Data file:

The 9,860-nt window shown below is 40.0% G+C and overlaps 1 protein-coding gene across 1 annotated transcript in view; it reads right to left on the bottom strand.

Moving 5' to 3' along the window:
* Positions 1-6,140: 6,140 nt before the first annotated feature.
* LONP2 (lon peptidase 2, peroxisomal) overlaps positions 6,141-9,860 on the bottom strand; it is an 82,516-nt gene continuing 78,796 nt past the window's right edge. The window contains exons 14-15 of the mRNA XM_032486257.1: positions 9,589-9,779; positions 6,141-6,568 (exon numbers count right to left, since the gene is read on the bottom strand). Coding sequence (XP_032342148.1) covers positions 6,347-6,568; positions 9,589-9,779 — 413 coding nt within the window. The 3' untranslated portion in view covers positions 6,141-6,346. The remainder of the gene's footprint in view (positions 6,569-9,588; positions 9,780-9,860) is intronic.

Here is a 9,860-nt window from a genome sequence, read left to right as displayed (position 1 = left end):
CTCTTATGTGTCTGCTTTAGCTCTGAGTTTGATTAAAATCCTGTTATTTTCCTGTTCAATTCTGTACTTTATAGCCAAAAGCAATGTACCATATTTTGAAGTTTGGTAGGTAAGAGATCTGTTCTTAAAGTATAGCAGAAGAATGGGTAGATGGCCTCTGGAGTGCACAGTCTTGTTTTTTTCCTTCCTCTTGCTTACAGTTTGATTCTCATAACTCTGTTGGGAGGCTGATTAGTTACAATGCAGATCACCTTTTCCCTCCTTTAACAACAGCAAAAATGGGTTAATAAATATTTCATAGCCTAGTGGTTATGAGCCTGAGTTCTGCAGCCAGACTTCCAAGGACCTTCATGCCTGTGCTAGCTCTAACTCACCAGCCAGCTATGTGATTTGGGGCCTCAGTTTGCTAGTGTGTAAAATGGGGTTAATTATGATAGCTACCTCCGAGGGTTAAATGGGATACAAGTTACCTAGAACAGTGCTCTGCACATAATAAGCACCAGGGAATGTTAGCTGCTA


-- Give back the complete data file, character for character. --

The 9,860-nt window shown below is 40.0% G+C and overlaps 1 protein-coding gene across 1 annotated transcript in view; it reads right to left on the bottom strand.

Moving 5' to 3' along the window:
* Positions 1-6,140: 6,140 nt before the first annotated feature.
* LONP2 (lon peptidase 2, peroxisomal) overlaps positions 6,141-9,860 on the bottom strand; it is an 82,516-nt gene continuing 78,796 nt past the window's right edge. The window contains exons 14-15 of the mRNA XM_032486257.1: positions 9,589-9,779; positions 6,141-6,568 (exon numbers count right to left, since the gene is read on the bottom strand). Coding sequence (XP_032342148.1) covers positions 6,347-6,568; positions 9,589-9,779 — 413 coding nt within the window. The 3' untranslated portion in view covers positions 6,141-6,346. The remainder of the gene's footprint in view (positions 6,569-9,588; positions 9,780-9,860) is intronic.

Here is a 9,860-nt window from a genome sequence, read left to right as displayed (position 1 = left end):
CTCTTATGTGTCTGCTTTAGCTCTGAGTTTGATTAAAATCCTGTTATTTTCCTGTTCAATTCTGTACTTTATAGCCAAAAGCAATGTACCATATTTTGAAGTTTGGTAGGTAAGAGATCTGTTCTTAAAGTATAGCAGAAGAATGGGTAGATGGCCTCTGGAGTGCACAGTCTTGTTTTTTTCCTTCCTCTTGCTTACAGTTTGATTCTCATAACTCTGTTGGGAGGCTGATTAGTTACAATGCAGATCACCTTTTCCCTCCTTTAACAACAGCAAAAATGGGTTAATAAATATTTCATAGCCTAGTGGTTATGAGCCTGAGTTCTGCAGCCAGACTTCCAAGGACCTTCATGCCTGTGCTAGCTCTAACTCACCAGCCAGCTATGTGATTTGGGGCCTCAGTTTGCTAGTGTGTAAAATGGGGTTAATTATGATAGCTACCTCCGAGGGTTAAATGGGATACAAGTTACCTAGAACAGTGCTCTGCACATAATAAGCACCAGGGAATGTTAGCTGCTA